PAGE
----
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Patricia Browning Stone Sensory Playground Opens At St. Vincent Evansville

Franciscan Sister Jane McConnell, presents a crucifix to neonatologist Dr. Maria Del Rio and a framed copy of St. Vincent's Mission and Vision Statements to Brad Gant, the Center for Children's Physician Office Manager.

Evansville native Bill Stone told a large crowd at St. Vincent Evansville on Nov. 5 that his mother, Patricia Browning Stone, “was a pretty special lady.” Bill and his wife Mary have assured that Patricia’s legacy will live on in a way that arguably is as special as she was. Bill and Mary were in town that day for the blessing and dedication of the Patricia Browning Stone Sensory Playground, an indoor-outdoor facility at St. Vincent Evansville’s Center for Children that is meant to provide therapy and treatment – and family fun – for youngsters suffering from Sensory Processing Disorder.

“We are tremendously grateful to Bill and Mary Stone for making possible this special place of healing and growth for the most vulnerable children in our community,” said Dan Parod, Vice-President of St. Vincent Indiana’s Southwest Region.

Neonatologist Dr. Maria Del Rio, Medical Director of St. Vincent Evansville’s Center for Children, called the Stone Sensory Playground a “one-of-a-kind space,” saying it literally is one of the first facilities of its kind in the nation. It is part of St. Vincent Evansville’s Outpatient Pediatric Services.

According to the website of the Sensory Therapies and Research Institute, a partner with St. Vincent in development of the Stone Sensory Playgrouns, a study pubished in “The Journal of Occupational Therapy” (Ahn, Miller, Milberger, McIntosh, 2004)  shows that at least 1 in 20 children’s daily life is affected by SPD. The STAR Institute website also reports that another research study by Alice Carter and colleagues, who are members of the Sensory Processing Disorder Scientific Work Group (Ben-Sasson, Carter, Briggs-Gowen, 2009), suggests that 1 in every 6 children experiences sensory symptoms that may be significant enough to affect aspects of everyday life functions.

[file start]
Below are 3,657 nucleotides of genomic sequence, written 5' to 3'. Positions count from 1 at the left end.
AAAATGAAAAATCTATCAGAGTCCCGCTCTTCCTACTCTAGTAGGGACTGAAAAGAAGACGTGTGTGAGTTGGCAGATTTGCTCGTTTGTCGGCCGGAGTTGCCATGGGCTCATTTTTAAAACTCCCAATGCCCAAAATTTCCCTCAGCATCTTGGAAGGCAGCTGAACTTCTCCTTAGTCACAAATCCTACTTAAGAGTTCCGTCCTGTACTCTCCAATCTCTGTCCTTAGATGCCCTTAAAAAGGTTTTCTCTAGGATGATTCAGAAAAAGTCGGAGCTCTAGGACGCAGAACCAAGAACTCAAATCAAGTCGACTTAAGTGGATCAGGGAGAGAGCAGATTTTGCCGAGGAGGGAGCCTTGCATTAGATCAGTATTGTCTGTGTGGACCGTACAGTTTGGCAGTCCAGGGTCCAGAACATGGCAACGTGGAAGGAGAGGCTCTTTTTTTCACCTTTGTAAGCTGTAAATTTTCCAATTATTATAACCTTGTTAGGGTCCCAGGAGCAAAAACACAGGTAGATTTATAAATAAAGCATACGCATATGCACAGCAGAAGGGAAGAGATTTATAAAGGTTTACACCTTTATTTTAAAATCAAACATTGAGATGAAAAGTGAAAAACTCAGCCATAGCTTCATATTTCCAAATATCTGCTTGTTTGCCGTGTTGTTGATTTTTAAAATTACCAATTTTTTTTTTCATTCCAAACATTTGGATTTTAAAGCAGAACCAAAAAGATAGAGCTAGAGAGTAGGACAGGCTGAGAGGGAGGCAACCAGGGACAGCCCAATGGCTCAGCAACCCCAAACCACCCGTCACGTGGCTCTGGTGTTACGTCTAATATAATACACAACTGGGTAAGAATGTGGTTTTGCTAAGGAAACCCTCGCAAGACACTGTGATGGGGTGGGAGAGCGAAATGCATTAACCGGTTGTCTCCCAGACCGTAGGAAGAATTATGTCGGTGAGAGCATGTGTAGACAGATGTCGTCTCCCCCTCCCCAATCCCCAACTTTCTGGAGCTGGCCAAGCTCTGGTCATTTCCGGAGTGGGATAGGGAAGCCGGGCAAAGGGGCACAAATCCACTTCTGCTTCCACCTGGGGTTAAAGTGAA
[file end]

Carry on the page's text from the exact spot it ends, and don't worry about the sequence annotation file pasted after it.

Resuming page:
The institute’s website ( includes a link to a checklist of symptoms covering children from infancy through adolescence. Resources also are available from the St. Vincent Evansville Center for Children, which Parod said is working to become a true center for SPD treatment and therapy. The playground is a major step in that direction.

“I have not lived here in 45 years,” Bill Stone told a large crowd of business and civic leaders, and St. Vincent Evansville staff, who attended the blessing and dedication. “But it’s who I am, and I don’t forget.” He explained that his mother, who graduated from St. Benedict Cathedral School, Reitz Memorial High School and the nursing school at St. Mary’s Hospital, died at age 59 in San Clemente, Calif.

“This is really special for us,” Bill Stone added as he looked around the expansive facility. “Please … use it with joy.”

Evansville Mayor Lloyd Winnecke expressed his gratitude to the Stones for the generous gift that makes the sensory playground possible. “This is a shining example of why Evansville is going in the direction that it is,” he said. “You know that we started the ‘E is for Everyone’ campaign earlier this year. Evansville is for building a community whose people can contribute, celebrate and connect.”

Father Bernie Etienne, Diocesan Vicar General and Pastor of Holy Rosary Parish in Evansville, blessed the facility before Bill and Mary Stone cut the ribbon with Mayor Winnecke, Parod and others at their sides.

Immediately following the ceremony, families were given the first opportunity to enjoy the new playground. They all clearly had a good time.